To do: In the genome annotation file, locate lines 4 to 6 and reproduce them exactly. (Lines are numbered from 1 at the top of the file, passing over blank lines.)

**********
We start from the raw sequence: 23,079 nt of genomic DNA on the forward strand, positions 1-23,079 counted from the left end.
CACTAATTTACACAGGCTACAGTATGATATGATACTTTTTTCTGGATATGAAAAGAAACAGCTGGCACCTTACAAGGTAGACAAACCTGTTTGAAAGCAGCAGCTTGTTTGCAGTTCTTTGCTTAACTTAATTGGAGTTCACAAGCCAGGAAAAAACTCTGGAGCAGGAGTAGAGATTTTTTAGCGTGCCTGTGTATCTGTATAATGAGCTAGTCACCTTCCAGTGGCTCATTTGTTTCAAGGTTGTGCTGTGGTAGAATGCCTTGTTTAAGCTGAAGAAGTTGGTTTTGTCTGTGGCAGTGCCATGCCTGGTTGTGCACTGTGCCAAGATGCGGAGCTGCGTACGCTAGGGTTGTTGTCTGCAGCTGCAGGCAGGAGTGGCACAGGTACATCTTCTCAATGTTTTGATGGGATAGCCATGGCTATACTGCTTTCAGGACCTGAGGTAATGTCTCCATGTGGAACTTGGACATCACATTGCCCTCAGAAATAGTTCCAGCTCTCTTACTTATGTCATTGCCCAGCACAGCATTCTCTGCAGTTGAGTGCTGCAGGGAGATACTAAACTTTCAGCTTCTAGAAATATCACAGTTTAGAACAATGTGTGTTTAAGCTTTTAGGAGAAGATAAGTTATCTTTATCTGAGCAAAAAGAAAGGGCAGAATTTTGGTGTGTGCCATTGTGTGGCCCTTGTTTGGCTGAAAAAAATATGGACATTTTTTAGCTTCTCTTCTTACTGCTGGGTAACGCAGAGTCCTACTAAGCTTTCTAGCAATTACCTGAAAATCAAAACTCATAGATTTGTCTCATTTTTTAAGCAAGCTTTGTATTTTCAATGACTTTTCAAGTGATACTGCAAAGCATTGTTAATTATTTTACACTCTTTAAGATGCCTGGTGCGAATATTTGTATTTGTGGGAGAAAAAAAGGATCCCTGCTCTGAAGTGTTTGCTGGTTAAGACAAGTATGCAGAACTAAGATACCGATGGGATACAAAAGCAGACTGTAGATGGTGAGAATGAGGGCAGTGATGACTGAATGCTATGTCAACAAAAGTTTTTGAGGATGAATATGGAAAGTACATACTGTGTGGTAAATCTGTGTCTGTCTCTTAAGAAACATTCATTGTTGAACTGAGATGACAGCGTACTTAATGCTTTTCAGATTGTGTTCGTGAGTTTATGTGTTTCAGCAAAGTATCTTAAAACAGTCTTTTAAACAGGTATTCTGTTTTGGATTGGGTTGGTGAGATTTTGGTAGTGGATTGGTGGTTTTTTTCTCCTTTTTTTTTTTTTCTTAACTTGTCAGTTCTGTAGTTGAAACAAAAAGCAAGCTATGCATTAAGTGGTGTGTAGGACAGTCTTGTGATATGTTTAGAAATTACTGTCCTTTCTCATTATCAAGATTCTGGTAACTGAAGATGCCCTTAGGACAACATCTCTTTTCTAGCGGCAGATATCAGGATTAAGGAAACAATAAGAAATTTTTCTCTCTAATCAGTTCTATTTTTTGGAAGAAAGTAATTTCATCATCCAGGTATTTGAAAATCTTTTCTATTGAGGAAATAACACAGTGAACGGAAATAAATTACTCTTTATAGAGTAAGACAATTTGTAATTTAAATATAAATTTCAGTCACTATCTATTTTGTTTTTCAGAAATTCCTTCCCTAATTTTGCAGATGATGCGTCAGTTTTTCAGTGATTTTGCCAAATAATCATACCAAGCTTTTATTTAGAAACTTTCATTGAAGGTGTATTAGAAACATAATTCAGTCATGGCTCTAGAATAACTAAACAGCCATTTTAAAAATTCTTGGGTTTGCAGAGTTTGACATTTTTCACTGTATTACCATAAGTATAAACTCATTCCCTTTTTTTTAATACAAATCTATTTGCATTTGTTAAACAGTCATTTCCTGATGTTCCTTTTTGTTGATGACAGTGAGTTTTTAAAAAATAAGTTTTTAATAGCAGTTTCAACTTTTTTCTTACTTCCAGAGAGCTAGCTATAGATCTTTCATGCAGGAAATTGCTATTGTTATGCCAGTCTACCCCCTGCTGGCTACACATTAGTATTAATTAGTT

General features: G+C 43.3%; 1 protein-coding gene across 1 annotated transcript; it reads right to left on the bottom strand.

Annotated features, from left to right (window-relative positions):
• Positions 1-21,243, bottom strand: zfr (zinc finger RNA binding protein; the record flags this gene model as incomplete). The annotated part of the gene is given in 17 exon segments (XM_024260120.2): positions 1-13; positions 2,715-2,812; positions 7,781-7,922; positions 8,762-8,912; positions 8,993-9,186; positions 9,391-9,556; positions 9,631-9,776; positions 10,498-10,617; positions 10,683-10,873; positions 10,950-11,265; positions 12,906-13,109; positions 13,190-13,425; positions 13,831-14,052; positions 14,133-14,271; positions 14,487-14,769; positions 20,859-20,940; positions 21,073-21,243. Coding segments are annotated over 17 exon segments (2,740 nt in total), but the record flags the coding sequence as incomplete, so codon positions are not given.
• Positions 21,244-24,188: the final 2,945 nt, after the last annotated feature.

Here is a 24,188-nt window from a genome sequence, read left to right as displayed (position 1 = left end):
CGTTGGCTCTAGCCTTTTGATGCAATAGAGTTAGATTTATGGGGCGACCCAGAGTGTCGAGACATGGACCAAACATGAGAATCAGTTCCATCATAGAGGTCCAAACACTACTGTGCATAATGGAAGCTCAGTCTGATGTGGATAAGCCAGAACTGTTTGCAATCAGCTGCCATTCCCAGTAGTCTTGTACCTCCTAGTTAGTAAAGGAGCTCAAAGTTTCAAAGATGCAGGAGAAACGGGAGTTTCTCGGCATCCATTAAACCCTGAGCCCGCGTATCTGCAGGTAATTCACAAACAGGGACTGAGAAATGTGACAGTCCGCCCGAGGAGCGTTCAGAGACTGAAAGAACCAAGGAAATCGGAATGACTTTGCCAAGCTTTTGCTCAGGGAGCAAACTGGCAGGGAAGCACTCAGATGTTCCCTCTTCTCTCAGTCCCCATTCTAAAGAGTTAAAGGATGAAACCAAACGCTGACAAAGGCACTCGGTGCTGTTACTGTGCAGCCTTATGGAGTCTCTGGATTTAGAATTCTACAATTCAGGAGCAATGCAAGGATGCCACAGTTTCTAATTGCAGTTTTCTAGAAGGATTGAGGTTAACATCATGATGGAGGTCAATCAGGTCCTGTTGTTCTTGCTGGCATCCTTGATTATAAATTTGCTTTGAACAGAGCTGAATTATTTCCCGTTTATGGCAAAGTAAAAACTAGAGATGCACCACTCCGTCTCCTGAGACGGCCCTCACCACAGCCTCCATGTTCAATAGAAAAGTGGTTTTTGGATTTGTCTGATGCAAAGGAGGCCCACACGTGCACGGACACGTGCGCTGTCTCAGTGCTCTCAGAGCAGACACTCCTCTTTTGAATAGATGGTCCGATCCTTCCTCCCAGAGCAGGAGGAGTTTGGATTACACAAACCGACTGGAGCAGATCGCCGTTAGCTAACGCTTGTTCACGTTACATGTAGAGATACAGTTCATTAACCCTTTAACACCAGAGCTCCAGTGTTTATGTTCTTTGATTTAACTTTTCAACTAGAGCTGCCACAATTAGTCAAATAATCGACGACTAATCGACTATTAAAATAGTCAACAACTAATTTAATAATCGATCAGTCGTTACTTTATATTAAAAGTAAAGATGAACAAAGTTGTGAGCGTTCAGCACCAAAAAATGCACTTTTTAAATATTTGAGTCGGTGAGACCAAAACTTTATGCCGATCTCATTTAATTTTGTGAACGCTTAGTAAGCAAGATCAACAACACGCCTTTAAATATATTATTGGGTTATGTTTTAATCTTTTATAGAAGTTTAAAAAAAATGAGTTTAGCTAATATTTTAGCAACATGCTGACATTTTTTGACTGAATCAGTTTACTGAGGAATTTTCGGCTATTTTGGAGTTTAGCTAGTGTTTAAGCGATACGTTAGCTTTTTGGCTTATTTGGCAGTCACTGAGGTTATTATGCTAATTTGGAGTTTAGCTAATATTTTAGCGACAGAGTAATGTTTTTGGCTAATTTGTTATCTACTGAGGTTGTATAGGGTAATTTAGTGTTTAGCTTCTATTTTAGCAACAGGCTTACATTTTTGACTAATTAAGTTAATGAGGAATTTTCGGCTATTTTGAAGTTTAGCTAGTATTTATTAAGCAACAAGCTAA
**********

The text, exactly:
Annotated features, from left to right (window-relative positions):
• Positions 1-21,243, bottom strand: zfr (zinc finger RNA binding protein; the record flags this gene model as incomplete). The annotated part of the gene is given in 17 exon segments (XM_024260120.2): positions 1-13; positions 2,715-2,812; positions 7,781-7,922; positions 8,762-8,912; positions 8,993-9,186; positions 9,391-9,556; positions 9,631-9,776; positions 10,498-10,617; positions 10,683-10,873; positions 10,950-11,265; positions 12,906-13,109; positions 13,190-13,425; positions 13,831-14,052; positions 14,133-14,271; positions 14,487-14,769; positions 20,859-20,940; positions 21,073-21,243. Coding segments are annotated over 17 exon segments (2,740 nt in total), but the record flags the coding sequence as incomplete, so codon positions are not given.
• Positions 21,244-24,188: the final 2,945 nt, after the last annotated feature.